Purification of Laboratory Chemicals
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Purification of Laboratory Chemicals

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Description

Purification of Laboratory Chemicals, Eighth Edition, tabulates methods taken from literature for purifying thousands of individual commercially available chemicals. To help in applying this information, the more common processes currently used for purification in chemical laboratories and new methods are discussed. For dealing with substances not separately listed, a chapter is included setting out the usual methods for purifying specific classes of compounds.
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Product details

  • Paperback | 1198 pages
  • 216 x 276 x 59.44mm | 3,220g
  • Butterworth-Heinemann Inc
  • Woburn, United States
  • English
  • 8th edition
  • 0128054573
  • 9780128054574
  • 692,419

Table of contents

1. Common Physical Techniques Used in Purification 2. Chemical Methods Used in Purification 3. Purification of Organic Chemicals 4. Purification of Inorganic and Metal-Organic Chemicals 5. Catalysts 6. Purification of Biochemicals 7. Nanomaterials and Nanotechnology
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Review Text

"...continues to be a fundamental text for all chemical laboratory operators, whether they be research, analysis or production, which require a reliable and complete source on the purification to be applied to reagents or chemical intermediates of interest." (Google translation) --La Chimica e l'Industria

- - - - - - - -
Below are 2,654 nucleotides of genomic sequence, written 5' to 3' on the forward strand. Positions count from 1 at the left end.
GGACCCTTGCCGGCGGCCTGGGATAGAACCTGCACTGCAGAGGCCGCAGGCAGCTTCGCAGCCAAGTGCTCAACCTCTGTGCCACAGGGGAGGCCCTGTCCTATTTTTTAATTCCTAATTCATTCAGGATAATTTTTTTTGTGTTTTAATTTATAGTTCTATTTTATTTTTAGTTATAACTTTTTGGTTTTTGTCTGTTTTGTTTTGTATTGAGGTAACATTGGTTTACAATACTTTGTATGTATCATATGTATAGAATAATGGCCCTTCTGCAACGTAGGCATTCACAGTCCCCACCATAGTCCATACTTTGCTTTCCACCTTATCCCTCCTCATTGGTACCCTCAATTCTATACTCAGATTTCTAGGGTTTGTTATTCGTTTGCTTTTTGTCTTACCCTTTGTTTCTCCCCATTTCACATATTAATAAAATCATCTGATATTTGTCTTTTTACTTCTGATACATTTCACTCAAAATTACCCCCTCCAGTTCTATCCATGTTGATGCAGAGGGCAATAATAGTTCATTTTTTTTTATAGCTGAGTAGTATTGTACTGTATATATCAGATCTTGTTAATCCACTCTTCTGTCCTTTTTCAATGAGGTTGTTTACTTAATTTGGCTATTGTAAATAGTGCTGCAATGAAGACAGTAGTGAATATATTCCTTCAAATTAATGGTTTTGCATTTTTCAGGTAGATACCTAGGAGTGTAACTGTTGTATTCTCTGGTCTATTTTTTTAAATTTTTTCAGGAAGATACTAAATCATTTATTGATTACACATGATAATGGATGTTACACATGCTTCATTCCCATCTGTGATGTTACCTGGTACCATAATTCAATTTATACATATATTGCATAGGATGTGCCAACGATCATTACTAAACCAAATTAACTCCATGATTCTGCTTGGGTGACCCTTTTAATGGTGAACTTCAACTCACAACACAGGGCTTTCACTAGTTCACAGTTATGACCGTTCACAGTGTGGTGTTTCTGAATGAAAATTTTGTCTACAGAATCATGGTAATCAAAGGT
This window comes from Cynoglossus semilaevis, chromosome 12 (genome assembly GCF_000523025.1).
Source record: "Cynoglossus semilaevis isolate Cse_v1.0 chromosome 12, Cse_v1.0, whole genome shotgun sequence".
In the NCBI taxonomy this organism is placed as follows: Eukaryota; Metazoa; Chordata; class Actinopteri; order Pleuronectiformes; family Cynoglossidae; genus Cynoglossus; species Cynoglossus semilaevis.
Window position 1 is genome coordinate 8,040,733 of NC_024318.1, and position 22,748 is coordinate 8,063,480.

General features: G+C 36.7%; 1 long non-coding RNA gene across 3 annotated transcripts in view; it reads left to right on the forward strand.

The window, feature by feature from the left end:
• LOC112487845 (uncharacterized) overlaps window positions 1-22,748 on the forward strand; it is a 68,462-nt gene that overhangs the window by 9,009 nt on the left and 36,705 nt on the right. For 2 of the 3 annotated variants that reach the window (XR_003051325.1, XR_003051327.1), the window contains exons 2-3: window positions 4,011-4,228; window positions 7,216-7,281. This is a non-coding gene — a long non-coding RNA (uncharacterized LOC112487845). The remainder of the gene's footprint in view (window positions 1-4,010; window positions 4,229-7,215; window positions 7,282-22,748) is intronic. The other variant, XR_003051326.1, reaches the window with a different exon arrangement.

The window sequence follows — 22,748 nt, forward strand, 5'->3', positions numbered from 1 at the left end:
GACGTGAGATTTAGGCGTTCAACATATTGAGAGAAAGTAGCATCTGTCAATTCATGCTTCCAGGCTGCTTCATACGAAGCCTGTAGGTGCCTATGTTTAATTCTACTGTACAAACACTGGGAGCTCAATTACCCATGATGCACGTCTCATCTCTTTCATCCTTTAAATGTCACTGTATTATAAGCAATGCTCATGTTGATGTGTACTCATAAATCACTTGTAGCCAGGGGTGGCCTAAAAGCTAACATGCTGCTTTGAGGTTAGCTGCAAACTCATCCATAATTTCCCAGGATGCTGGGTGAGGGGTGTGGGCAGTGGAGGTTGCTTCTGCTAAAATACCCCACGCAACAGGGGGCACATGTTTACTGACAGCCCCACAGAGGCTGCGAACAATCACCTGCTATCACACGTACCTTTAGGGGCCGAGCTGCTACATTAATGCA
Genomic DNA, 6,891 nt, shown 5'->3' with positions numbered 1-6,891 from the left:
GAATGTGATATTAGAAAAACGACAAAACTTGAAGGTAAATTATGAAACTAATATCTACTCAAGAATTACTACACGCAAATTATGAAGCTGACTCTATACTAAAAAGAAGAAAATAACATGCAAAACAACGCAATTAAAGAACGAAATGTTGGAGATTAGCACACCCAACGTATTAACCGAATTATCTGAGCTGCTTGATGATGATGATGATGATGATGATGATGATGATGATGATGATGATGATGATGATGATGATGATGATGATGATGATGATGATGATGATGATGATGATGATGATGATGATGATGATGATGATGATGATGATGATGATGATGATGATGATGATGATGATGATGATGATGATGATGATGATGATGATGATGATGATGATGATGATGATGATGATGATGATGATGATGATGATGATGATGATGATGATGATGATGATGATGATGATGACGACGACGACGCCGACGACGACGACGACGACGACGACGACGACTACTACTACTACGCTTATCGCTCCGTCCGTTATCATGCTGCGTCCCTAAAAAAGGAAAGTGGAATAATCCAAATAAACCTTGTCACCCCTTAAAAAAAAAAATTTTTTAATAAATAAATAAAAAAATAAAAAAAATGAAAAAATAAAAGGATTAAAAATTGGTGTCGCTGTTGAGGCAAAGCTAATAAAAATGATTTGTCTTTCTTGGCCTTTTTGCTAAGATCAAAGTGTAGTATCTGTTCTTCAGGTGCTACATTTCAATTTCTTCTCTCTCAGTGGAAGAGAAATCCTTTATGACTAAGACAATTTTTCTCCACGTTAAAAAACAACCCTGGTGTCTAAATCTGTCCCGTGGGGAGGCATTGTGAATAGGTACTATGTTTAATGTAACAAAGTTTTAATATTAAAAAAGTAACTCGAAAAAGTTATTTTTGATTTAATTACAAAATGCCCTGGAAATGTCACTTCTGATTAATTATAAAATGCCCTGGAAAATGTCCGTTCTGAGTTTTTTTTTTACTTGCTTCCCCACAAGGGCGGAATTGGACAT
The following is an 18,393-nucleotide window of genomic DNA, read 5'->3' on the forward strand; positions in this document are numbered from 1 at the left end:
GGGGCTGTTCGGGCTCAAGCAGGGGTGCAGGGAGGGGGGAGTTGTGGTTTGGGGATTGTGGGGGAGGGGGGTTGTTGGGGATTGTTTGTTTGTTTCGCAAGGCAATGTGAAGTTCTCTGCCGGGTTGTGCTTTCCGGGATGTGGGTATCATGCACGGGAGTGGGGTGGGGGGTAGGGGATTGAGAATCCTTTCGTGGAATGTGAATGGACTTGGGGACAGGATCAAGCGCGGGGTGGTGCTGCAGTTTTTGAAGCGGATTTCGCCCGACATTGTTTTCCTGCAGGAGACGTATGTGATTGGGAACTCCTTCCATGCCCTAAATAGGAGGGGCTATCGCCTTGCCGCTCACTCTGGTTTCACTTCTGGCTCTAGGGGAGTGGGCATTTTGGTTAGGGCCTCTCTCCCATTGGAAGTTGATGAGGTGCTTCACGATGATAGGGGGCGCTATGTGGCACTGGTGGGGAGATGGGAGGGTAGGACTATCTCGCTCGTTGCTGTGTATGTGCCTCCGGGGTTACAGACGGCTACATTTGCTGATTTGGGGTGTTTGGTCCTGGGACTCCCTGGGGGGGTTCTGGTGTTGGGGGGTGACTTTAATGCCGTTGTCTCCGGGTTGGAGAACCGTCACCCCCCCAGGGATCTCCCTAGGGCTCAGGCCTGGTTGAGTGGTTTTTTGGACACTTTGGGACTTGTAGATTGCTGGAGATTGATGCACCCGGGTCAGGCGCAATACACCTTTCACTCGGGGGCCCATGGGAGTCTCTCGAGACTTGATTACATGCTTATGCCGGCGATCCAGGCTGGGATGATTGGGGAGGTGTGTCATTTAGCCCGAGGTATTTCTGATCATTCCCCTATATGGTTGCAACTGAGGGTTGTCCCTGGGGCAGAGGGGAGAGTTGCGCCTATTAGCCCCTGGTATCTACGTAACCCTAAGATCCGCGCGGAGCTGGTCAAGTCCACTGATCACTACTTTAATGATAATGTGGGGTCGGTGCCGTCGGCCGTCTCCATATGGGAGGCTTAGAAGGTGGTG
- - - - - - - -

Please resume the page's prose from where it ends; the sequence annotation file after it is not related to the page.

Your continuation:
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Review quote

"...continues to be a fundamental text for all chemical laboratory operators, whether they be research, analysis or production, which require a reliable and complete source on the purification to be applied to reagents or chemical intermediates of interest." (Google translation) --La Chimica e l'Industria
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About W. L. F. Armarego

Wilfred L. F. Armarego graduated BSc (Hons) in 1953 and PhD from the University of London in 1956 and came to Australia in that year. After two years at the Central Research Laboratories (ICIANZ) in Melbourne, where he worked on plant growth substances, and one year on potentially carcinogenic polycyclic aromatic hydrocarbons at the University of Melbourne as Senior Demonstrator in Organic Chemistry, he joined the Department of Medical Chemistry as a Research Fellow in 1960. He became a Fellow in 1963 and was awarded a DSc degree (London) in 1968. He was promoted to Senior Fellow in 1967 and began research work on the biochemistry and molecular biology of pteridine-requiring enzymes related to the inherited metabolic disease phenylketonuria and its variants. He was head of the Protein Biochemistry Group and Pteridine Biochemistry Laboratory until his retirement in 1996. He is now a visiting fellow at the John Curtin School of Medical Research, and member of the editorial boards of `Medicinal Research Reviews' and `Pteridines' journals.
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